By Ali Weeks
2022 will be a record year for walking down the aisle. About 2.5 million couples are slated to get hitched in the US alone, an uptick due to Covid postponements and people (like my fiancé and myself) who thought 2 years since the start of the pandemic would offer enough time for risks to subside. But there’s another interesting trend here.
In many Western countries, the average age of newlyweds hovers around 30 years old. That age bracket—and the one below it—contains the population of people most motivated to take action around the climate crisis. An eco-friendly wedding offers an opportunity to commit to our values as we commit to our partners.
I don’t claim to be a perfect environmentalist, and as hard as I try, I’m not zero waste in my everyday life. But my fiancé and I are doing our damnedest to make our celebration sustainable. Here’s how we’re planning a (nearly) zero waste wedding—and coping with whatever judgements come our way.
Excess is Not a Requirement
Weddings often come with this attitude of nonchalance around excess—“It’s a wedding, so let’s throw a bunch of stuff at it!”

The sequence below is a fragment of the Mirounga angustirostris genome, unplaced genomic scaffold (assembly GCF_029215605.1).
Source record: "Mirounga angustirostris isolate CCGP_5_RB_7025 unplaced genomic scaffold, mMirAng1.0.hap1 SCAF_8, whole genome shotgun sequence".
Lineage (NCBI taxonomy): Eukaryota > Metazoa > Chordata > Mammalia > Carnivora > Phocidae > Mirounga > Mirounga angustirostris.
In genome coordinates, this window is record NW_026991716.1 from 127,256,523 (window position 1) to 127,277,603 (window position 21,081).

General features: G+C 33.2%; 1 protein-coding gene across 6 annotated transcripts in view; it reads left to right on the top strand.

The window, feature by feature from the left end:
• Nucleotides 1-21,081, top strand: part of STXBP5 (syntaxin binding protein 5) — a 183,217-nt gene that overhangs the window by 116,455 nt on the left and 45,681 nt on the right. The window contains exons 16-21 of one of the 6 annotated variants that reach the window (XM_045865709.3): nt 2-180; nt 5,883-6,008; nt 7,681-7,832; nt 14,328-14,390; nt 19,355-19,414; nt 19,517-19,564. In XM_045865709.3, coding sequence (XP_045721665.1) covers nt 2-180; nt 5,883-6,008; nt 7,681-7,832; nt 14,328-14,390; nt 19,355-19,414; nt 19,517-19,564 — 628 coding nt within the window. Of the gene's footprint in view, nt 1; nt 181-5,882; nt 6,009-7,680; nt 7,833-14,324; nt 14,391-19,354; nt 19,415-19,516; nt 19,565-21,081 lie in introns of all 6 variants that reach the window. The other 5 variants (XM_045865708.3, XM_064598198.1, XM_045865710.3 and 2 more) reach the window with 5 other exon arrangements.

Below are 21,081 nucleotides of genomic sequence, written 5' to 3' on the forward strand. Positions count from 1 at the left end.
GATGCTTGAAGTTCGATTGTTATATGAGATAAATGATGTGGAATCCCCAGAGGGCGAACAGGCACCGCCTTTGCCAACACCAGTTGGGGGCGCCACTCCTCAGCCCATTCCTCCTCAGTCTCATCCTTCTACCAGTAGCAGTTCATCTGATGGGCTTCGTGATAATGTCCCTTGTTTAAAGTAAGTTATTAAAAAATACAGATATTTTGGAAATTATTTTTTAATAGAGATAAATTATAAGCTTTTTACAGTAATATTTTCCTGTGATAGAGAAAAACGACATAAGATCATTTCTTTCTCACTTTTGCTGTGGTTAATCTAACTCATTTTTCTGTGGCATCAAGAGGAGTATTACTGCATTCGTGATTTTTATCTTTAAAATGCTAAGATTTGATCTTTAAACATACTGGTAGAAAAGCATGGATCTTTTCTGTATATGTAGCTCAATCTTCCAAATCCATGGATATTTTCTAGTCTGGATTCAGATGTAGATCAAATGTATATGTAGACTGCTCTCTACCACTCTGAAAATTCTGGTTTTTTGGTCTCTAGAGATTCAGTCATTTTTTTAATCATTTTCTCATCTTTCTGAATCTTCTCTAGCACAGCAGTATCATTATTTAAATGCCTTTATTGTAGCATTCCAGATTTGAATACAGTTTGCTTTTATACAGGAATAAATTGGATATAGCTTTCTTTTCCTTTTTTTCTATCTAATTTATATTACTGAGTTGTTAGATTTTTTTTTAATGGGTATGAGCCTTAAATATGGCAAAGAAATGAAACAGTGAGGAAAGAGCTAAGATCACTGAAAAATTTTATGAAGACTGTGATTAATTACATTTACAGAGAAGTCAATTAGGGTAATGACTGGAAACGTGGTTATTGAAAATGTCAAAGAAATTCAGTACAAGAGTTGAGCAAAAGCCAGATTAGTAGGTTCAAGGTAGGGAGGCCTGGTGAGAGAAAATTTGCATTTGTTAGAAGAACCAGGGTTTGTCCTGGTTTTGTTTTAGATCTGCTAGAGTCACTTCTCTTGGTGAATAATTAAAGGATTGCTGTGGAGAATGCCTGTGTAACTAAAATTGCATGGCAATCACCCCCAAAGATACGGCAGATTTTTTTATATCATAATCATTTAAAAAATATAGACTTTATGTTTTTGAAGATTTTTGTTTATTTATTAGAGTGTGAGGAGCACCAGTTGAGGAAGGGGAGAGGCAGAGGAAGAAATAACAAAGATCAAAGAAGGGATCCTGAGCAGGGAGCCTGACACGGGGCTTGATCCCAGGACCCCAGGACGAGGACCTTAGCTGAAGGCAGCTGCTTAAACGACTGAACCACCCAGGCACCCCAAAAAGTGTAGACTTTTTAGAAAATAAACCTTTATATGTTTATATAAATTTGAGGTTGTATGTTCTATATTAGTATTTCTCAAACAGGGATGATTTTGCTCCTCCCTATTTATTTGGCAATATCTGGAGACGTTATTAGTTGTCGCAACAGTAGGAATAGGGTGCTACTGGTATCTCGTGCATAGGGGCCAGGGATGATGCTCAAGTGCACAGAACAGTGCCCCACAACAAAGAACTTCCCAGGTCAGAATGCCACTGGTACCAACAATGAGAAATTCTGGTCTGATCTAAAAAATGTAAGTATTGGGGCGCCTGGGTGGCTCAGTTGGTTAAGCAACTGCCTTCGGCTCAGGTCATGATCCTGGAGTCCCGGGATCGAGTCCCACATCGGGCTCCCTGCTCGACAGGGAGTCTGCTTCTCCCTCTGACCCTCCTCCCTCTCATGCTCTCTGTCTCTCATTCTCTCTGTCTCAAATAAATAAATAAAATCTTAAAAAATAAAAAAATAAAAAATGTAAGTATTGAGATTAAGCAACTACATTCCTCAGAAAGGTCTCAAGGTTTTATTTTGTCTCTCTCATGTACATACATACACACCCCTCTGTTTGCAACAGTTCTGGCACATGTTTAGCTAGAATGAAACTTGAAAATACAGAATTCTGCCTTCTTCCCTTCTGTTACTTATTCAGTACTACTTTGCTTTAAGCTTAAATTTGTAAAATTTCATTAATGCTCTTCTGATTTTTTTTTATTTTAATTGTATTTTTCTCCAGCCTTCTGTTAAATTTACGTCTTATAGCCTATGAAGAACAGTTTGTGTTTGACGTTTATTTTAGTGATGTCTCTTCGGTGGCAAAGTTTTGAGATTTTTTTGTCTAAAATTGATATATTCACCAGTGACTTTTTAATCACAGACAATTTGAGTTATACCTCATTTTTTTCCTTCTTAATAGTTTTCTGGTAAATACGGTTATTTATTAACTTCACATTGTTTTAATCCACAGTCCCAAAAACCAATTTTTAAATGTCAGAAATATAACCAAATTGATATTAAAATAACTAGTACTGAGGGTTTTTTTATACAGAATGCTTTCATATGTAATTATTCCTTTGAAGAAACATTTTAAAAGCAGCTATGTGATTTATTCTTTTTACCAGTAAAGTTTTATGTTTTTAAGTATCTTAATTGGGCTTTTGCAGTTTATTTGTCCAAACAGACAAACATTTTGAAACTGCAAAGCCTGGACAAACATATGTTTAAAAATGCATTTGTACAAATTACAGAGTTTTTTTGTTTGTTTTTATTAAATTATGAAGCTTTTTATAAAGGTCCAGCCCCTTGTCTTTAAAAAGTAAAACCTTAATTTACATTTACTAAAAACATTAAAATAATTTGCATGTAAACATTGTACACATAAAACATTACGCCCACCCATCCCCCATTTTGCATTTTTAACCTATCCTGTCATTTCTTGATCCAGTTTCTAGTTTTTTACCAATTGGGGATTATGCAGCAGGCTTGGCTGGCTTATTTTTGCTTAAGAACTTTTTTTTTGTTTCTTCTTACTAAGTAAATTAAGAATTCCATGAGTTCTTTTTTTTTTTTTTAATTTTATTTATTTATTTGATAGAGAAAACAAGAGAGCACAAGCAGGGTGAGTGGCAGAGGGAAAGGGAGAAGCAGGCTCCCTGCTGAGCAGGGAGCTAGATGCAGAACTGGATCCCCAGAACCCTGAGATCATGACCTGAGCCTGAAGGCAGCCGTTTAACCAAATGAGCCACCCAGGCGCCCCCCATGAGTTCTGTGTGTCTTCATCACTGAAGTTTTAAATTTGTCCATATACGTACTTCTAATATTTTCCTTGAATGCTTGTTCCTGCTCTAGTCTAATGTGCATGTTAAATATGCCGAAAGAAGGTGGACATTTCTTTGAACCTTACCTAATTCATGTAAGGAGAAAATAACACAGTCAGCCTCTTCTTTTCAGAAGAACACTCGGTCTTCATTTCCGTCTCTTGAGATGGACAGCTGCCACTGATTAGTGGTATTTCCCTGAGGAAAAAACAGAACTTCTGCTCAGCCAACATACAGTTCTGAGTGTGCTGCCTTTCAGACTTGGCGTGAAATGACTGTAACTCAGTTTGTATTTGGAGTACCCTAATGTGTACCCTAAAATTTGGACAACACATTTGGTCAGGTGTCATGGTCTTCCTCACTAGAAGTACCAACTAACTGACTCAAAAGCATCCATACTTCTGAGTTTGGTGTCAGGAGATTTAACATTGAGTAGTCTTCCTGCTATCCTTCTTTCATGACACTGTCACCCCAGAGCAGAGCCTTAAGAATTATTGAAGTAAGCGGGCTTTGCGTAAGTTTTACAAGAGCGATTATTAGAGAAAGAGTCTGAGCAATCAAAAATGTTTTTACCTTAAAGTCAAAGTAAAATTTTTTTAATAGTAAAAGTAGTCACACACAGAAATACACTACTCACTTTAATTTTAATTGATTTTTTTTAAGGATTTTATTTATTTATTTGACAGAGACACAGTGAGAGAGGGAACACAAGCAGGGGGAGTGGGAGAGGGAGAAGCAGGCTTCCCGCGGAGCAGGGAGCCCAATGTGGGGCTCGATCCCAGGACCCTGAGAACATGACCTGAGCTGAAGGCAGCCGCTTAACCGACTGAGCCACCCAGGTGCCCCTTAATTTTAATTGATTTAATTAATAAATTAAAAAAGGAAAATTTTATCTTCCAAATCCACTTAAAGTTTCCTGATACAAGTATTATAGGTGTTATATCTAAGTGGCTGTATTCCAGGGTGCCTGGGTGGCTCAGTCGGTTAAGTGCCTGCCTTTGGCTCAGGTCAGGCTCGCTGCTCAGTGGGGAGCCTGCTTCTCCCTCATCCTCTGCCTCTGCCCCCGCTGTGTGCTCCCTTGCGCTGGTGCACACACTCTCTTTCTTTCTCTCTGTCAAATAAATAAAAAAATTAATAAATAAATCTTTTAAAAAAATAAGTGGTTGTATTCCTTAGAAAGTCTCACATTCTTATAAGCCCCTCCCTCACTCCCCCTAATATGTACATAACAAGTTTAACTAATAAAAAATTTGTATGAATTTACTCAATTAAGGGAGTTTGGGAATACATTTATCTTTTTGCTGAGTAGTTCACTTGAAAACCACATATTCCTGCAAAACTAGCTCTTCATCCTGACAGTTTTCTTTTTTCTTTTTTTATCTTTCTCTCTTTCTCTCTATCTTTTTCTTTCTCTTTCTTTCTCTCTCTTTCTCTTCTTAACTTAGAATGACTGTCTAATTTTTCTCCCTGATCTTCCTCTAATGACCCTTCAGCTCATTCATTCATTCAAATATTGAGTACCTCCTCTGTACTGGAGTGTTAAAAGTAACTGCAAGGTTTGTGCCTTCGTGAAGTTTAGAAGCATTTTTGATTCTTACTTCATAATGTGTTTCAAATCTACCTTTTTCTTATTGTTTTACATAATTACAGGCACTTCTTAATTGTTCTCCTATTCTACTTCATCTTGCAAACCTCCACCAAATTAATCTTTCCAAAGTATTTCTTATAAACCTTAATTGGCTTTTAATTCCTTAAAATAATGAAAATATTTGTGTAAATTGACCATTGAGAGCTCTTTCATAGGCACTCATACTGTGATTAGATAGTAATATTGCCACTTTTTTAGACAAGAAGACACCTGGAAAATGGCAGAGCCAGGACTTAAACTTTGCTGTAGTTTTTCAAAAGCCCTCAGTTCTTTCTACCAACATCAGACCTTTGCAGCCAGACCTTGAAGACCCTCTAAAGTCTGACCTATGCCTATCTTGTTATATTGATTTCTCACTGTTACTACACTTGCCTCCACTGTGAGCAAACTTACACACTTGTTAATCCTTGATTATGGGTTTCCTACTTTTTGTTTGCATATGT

This is not my fiancé and I at all. It was freeing to realize we didn’t have to follow the trend.
We realized right away we didn’t want to make anything branded to give our guests. We did decide to make welcome bags, but we’re making them zero waste. I’ve been collecting thrifted jars for us to fill with bulk snacks. We’ll nestle those in reusable market bags alongside fresh fruit and cans of sparkling water. No chip bags, candy wrappers, or plastic water bottles in sight.
We’re also bucking the trend in terms of the gifts we receive.
Between wedding showers, bachelor/bachelorette parties, and the big day itself, it’s become the norm for new spouses to come away with mountains and mountains of gifts. It takes resources to produce, ship, and sell all of those items—not to mention the gift wrap they’re packaged in. We didn’t want to create that excess.
Besides being rather minimalist, my fiancé and I are in our 30’s and have most of the household items typically on wedding registries. Plus, we get the majority of what we need secondhand. I can’t stomach asking my friends and family to spend $300+ on a brand new set of dishes when I know I can get something gorgeous from Facebook Marketplace for $75. (And let’s be honest, I love the hunt.)
We created a nearly zero waste wedding registry on Honeyfund to accommodate our hodgepodge wish list. We have a few kitchen things and some camping and outdoor recreation gear. We also have honeymoon experiences: a hotel fund, activity fund, etc. Then we’ve included a couple sustainable wedding presents that are luxuries (buy us a Ridwell subscription and an Almond Cow, please?!).